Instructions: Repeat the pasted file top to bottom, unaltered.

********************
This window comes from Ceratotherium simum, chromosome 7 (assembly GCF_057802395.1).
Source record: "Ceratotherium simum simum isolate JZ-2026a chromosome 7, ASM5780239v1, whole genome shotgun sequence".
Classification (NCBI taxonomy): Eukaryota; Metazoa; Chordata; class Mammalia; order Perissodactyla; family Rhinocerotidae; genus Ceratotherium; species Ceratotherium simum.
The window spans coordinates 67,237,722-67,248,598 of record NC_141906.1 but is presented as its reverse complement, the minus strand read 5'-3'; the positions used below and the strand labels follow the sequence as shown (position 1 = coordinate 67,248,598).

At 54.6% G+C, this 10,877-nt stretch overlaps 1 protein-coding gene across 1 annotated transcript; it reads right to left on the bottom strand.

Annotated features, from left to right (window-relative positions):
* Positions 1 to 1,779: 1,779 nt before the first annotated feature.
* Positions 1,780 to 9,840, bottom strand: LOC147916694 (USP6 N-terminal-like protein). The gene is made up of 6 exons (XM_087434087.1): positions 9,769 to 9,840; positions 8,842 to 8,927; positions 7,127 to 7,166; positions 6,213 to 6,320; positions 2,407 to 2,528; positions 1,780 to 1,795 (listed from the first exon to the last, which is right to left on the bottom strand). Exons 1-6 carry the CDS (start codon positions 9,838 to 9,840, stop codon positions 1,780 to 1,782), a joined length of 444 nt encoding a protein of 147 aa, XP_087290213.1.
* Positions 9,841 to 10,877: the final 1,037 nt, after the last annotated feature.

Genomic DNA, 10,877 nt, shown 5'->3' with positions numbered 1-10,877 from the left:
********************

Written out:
This window comes from Ceratotherium simum, chromosome 7 (assembly GCF_057802395.1).
Source record: "Ceratotherium simum simum isolate JZ-2026a chromosome 7, ASM5780239v1, whole genome shotgun sequence".
Classification (NCBI taxonomy): Eukaryota; Metazoa; Chordata; class Mammalia; order Perissodactyla; family Rhinocerotidae; genus Ceratotherium; species Ceratotherium simum.
The window spans coordinates 67,237,722-67,248,598 of record NC_141906.1 but is presented as its reverse complement, the minus strand read 5'-3'; the positions used below and the strand labels follow the sequence as shown (position 1 = coordinate 67,248,598).

At 54.6% G+C, this 10,877-nt stretch overlaps 1 protein-coding gene across 1 annotated transcript; it reads right to left on the bottom strand.

Annotated features, from left to right (window-relative positions):
* Positions 1 to 1,779: 1,779 nt before the first annotated feature.
* Positions 1,780 to 9,840, bottom strand: LOC147916694 (USP6 N-terminal-like protein). The gene is made up of 6 exons (XM_087434087.1): positions 9,769 to 9,840; positions 8,842 to 8,927; positions 7,127 to 7,166; positions 6,213 to 6,320; positions 2,407 to 2,528; positions 1,780 to 1,795 (listed from the first exon to the last, which is right to left on the bottom strand). Exons 1-6 carry the CDS (start codon positions 9,838 to 9,840, stop codon positions 1,780 to 1,782), a joined length of 444 nt encoding a protein of 147 aa, XP_087290213.1.
* Positions 9,841 to 10,877: the final 1,037 nt, after the last annotated feature.

Genomic DNA, 10,877 nt, shown 5'->3' with positions numbered 1-10,877 from the left: